We also concluded that ICE materially contributed to acceptance of the report's erroneous findings through its silence and failure to routinely provide timely and accurate statistical information.

Because of our concerns, we decided to prepare a series of papers to discuss the report's analysis and findings, divided into three broad areas, consistent with what we perceive of as the main themes addressed in SCTBN:

  • arrests of United States citizens;
  • allegations of racial or ethnic bias; and
  • due process and operation of the rule of law, versus perceived flaws in the program.

We published our first paper, regarding the arrests of United States citizens, in December 2011. In it, we specifically found that SCBTN's authors did not fully understand the data, resulting in significant errors of review and interpretation; that their methodology in arriving at certain conclusions was unsound; and, consequently, that they engaged in overbroad, insupportable assertions based on their philosophical views rather than the facts.

This is our second paper, focusing specifically on the report's assertions with regard to racial or ethnic bias in the Secure Communities program. We have again found that troubling methodology, unsupportable assertions, and unsound analogies were used by the SCBTN authors in attempting to make the case that ICE's Secure Communities program is flawed.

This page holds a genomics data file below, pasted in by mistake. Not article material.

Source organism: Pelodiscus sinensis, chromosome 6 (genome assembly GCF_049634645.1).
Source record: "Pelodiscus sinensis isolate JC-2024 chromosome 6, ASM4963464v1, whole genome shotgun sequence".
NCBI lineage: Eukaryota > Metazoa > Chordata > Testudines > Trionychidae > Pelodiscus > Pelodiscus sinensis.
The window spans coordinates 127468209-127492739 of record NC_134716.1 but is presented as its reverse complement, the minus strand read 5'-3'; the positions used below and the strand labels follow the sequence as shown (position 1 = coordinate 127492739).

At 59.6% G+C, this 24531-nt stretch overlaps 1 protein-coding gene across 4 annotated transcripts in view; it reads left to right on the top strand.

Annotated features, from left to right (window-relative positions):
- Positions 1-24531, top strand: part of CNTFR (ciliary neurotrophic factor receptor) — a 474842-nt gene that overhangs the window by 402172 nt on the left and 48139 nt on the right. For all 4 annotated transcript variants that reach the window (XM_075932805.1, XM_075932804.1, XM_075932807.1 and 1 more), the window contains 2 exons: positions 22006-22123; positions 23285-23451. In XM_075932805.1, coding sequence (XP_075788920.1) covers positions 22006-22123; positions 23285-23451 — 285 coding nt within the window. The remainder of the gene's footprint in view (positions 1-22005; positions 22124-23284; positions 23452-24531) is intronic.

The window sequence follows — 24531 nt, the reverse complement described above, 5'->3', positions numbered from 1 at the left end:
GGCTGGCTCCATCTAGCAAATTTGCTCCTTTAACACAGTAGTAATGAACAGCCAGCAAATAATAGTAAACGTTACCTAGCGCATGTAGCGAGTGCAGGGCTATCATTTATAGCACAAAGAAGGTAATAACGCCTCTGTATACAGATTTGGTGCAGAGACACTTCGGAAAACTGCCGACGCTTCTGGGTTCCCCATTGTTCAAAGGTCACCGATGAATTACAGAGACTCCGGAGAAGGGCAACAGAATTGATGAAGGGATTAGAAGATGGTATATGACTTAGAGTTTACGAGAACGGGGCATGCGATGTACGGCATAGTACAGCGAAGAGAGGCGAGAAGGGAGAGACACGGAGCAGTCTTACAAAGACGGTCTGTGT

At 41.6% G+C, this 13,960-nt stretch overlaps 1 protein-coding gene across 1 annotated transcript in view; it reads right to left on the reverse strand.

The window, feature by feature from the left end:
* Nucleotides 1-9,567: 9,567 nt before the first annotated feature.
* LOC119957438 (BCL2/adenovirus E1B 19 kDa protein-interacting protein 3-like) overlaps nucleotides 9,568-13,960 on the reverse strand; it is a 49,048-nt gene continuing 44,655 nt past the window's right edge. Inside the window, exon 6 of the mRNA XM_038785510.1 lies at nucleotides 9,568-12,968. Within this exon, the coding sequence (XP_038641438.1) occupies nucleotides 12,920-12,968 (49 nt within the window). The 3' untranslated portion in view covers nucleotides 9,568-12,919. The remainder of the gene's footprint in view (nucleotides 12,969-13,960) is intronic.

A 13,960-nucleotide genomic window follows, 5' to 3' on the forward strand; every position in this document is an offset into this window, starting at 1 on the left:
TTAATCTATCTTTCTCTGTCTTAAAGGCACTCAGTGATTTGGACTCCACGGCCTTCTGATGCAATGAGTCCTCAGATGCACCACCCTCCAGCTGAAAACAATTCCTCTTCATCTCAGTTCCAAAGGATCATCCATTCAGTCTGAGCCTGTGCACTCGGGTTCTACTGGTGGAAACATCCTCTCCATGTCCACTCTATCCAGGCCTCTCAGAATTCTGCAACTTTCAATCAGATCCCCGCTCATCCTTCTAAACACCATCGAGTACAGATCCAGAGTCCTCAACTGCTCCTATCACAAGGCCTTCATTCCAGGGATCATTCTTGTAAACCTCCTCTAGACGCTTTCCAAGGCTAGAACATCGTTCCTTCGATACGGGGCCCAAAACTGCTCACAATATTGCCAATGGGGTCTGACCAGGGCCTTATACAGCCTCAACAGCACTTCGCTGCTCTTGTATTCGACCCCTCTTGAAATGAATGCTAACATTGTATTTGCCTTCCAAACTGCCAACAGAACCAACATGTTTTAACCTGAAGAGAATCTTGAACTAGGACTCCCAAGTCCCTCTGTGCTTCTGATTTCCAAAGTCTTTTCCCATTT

Apprehension Rates of Latinos and Ethnic Profiling

Among the assertions made in the SCBTN report is that, "Our analysis provides a fuller picture of the population being processed through Secure Communities and raises serious concerns about the level of screening and potential targeting of certain social groups … ."4 Specifically, it states that "Latinos comprise 93 percent of individuals arrested through Secure Communities though they only comprise 77 percent of the undocumented population in the United States."5

The authors go on to state, "Community and advocacy groups have also asserted that Secure Communities is, in some jurisdictions, masking local law enforcement agencies' practice of racial profiling",6 and therefore recommend that "a thorough investigation [be conducted] into the potential racial profiling of Latinos as a result of Secure Communities and implement safeguards to protect against such abuses … ."7

A critical analysis of the claims in the report requires inquiry into four discrete areas:

  1. Is the SCBTN assertion, that 93 percent of the apprehended aliens in the sample data were Latino, supportable?
  2. Were they in fact "undocumented"?
  3. Is comparison of the percentage of apprehended Latinos in this dataset to the national average of 77 percent relevant or accurate?
  4. Is there evidence of ethnic profiling in the arrests by state and local police?